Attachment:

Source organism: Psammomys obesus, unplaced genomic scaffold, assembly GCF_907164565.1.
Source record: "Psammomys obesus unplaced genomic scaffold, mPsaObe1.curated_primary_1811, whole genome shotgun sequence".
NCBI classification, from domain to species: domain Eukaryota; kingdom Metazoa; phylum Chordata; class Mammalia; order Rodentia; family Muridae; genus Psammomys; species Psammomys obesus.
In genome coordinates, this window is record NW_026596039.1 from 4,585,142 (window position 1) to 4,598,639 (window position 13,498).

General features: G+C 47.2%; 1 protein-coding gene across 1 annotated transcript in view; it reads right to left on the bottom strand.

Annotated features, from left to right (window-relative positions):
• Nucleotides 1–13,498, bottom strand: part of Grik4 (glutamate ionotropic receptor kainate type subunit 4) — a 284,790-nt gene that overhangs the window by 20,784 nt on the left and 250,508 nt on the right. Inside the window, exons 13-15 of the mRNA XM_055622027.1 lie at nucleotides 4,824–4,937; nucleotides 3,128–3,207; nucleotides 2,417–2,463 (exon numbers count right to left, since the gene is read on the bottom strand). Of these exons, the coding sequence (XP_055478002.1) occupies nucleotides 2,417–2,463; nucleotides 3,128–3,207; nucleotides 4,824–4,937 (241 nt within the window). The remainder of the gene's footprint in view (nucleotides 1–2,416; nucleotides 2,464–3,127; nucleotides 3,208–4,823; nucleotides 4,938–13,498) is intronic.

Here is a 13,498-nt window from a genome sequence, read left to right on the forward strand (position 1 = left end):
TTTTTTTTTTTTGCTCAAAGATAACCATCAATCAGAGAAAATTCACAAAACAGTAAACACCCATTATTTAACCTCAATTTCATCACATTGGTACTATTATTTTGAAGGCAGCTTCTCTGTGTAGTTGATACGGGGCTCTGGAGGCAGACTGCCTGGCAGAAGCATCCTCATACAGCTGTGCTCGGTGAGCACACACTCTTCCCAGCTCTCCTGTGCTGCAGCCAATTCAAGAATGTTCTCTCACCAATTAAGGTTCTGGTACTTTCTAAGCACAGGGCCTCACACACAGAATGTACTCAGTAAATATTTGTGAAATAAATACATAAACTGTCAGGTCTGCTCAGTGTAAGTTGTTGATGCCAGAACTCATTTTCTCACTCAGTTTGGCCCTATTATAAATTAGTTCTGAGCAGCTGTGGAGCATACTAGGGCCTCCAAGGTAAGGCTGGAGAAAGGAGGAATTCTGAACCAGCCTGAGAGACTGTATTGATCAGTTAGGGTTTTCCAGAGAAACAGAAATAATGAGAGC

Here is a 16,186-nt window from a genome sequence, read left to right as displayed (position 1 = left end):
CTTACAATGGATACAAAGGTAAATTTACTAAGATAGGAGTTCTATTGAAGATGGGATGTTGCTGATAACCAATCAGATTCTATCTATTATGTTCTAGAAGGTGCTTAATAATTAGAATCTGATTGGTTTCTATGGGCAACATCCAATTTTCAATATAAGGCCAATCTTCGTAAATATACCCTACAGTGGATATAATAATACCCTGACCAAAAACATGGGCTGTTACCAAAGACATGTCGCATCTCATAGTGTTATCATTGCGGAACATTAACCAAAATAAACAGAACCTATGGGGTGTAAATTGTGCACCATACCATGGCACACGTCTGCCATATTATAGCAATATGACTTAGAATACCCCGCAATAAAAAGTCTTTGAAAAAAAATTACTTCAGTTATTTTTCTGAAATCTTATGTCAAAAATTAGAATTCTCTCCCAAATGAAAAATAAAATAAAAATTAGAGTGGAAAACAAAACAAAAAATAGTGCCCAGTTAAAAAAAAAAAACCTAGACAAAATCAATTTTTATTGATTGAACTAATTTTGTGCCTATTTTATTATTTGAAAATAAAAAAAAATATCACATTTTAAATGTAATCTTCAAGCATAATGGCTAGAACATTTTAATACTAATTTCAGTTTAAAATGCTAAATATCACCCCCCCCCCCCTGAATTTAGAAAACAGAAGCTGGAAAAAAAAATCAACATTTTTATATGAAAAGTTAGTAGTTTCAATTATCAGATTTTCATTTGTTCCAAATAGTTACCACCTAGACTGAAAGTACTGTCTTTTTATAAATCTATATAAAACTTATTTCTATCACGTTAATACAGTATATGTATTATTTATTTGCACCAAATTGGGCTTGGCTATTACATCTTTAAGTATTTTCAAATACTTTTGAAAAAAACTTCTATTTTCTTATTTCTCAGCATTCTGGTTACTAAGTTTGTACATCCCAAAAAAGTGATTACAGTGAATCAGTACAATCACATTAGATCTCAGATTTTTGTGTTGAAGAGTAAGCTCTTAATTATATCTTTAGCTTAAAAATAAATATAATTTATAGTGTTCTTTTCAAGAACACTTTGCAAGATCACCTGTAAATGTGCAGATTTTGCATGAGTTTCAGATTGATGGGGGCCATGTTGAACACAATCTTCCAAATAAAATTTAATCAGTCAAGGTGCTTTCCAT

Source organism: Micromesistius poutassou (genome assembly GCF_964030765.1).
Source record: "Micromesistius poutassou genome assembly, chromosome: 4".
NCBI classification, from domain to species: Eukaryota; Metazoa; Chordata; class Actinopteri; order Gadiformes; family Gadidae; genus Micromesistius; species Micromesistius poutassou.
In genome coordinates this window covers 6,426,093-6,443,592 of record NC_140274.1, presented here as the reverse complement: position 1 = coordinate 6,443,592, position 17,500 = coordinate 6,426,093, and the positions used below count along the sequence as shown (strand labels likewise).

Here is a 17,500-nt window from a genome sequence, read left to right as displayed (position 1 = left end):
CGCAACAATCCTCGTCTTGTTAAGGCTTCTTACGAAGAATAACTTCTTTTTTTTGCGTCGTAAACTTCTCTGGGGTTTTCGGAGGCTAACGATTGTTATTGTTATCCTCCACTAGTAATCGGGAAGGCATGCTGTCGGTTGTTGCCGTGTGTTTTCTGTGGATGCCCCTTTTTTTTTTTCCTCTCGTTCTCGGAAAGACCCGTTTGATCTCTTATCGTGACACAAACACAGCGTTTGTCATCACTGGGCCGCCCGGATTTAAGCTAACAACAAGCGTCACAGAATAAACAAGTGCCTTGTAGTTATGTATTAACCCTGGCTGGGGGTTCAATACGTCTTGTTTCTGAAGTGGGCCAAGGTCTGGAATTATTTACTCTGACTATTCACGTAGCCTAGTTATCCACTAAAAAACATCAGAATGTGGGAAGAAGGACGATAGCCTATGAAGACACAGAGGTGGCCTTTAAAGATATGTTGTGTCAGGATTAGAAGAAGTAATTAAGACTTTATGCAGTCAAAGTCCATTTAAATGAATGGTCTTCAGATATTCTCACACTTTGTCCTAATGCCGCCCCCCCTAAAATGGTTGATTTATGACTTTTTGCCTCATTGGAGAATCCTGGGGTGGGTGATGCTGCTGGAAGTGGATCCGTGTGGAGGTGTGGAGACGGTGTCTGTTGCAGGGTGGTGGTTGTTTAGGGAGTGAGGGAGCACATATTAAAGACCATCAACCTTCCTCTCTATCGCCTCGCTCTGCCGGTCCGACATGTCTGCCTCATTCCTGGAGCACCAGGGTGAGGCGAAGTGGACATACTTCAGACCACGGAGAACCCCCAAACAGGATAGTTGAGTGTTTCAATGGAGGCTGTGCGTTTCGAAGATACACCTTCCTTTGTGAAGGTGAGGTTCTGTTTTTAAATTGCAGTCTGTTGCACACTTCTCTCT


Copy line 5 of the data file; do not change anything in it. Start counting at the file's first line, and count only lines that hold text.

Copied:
General features: G+C 47.2%; 1 protein-coding gene across 1 annotated transcript in view; it reads right to left on the bottom strand.